To study the predation rate throughout the simulation time, the number of dead prey Nd is plotted against non-dimensional time τ. As can be seen in Fig. 6, the results yield smooth mean value curves indicating an invariability in the hunting procedure of the predator. These curves, with constant slope (i.e. straight lines), are in the same vein with the previous results (see Fig. 5) as the number of dead prey agents Nd is higher for lower χ (lower co-ordination). With increasing values, the slope of the mean curve is found to be decreasing. The shaded bands provided about each solid curve represents the standard deviation (with 95% confidence interval) of the Nd values across the twenty initial predator positions. All the curves are found to have minute standard deviation values, which denotes low dependence on predator’s initial position.

Figure 6

The number of dead agents Nd has been plotted against non-dimensional time τ for different values of χ and , averaged over all twenty initial positions of predator. The curves are smooth and can be approximated with sufficient accuracy as straight lines. The slope of these curves decreases as χ increases, indicating lower deaths due to better flight manoeuvres. The solid lines represent the mean of the Nd values and the shaded bands portray the standard deviation with 95% confidence interval.

All the aforementioned results are based around a non-consuming predator (i.e. the prey agents are still part of the system even after death). However, as can be noted from previous explanations, the presence of the dead prey agents in the simulation also affect the predator as well as the live prey’s performance. To shed some light on this conjecture, a few simulations have been run using a consuming predator (i.e. the prey agents are immediately removed from the simulations on death) and the results are shown in Supplementary Information III and Supplementary Video IV.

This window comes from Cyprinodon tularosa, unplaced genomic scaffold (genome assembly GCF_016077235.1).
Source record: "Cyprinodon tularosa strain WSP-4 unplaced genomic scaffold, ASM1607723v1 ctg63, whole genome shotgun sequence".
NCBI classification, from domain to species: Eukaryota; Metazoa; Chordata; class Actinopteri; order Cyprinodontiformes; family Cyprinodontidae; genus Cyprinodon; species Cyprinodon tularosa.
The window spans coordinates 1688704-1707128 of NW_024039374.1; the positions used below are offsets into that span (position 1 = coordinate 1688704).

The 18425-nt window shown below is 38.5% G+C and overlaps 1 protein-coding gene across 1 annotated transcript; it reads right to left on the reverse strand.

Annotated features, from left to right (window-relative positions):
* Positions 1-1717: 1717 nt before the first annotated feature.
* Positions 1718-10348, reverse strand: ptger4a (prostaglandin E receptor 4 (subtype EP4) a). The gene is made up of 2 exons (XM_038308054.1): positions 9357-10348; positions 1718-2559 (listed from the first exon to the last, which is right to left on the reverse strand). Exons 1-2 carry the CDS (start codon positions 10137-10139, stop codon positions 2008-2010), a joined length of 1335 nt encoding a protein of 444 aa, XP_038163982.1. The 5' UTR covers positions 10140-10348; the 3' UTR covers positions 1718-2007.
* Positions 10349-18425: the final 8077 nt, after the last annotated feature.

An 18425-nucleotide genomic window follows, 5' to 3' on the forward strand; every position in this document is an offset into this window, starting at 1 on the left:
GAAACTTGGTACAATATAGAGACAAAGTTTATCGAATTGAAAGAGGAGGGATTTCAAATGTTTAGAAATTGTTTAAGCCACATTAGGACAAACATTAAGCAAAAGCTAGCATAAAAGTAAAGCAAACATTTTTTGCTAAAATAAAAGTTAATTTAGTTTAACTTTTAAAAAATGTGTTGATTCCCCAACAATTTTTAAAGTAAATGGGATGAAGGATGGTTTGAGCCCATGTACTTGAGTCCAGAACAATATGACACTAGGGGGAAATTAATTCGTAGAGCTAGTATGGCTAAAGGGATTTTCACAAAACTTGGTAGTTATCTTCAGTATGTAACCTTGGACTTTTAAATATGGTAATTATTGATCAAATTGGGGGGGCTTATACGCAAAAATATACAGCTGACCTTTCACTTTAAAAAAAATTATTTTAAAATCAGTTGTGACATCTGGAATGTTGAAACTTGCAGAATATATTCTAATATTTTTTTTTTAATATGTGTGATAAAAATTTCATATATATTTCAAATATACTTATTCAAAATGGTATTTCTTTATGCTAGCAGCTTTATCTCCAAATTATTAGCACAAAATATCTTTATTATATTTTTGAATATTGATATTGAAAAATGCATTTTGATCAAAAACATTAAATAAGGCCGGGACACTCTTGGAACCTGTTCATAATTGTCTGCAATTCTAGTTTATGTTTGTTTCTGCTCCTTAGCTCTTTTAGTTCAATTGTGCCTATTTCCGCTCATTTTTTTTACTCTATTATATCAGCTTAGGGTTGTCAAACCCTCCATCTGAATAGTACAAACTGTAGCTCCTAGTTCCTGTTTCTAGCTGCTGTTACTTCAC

The interplay amongst conflicting species is an interesting aspect of nature, which has been under extensive scrutiny since the last few decades. However, many a avenue remain unexplored in this domain of research. One such line of thought is that of the effect of the boundary conditions on the predator-prey system. In works of Pitcher & Wyche9, Pitcher & Magurran10, Thiebault et al.39, Gerlotto et al.40 and so on, which are all experiments in open domain conditions, there is more freedom of movement with respect to space. As a result, the behaviour of the predator and the manoeuvres of the prey are unbridled. Periodic domain works by Grégoire & Chaté18, Mateo et al.42 and so on, also provide a semblance of freedom of space, even if it is based on assumptions. Speaking of a closed domain system, Marras et al.44 conducted an experiment on the rate of information transfer and startle response of fish to an acoustic perturbation in a tank. However, the effect of the boundary conditions on the system was not clarified. A different study by Gautrais et al.45 concluded that the response of a fish is a function of its distance from the wall. Although, the disparity in behavioural patterns of fish in a confined domain as compared to an open domain was established, no predator was considered in the study, and hence, no conflict took place. The more recent works in the closed domain such as those by Demšar & Bajec32, Demšar et al.33,35, Olson et al.34,37 either strive to understand the evolution of predation and flight tactics or focus on the origin of collective behaviour and consider the confinement as only a convenient simulation boundary. The effect of the presence of this confinement on the prey flight tactics is not discussed in these works.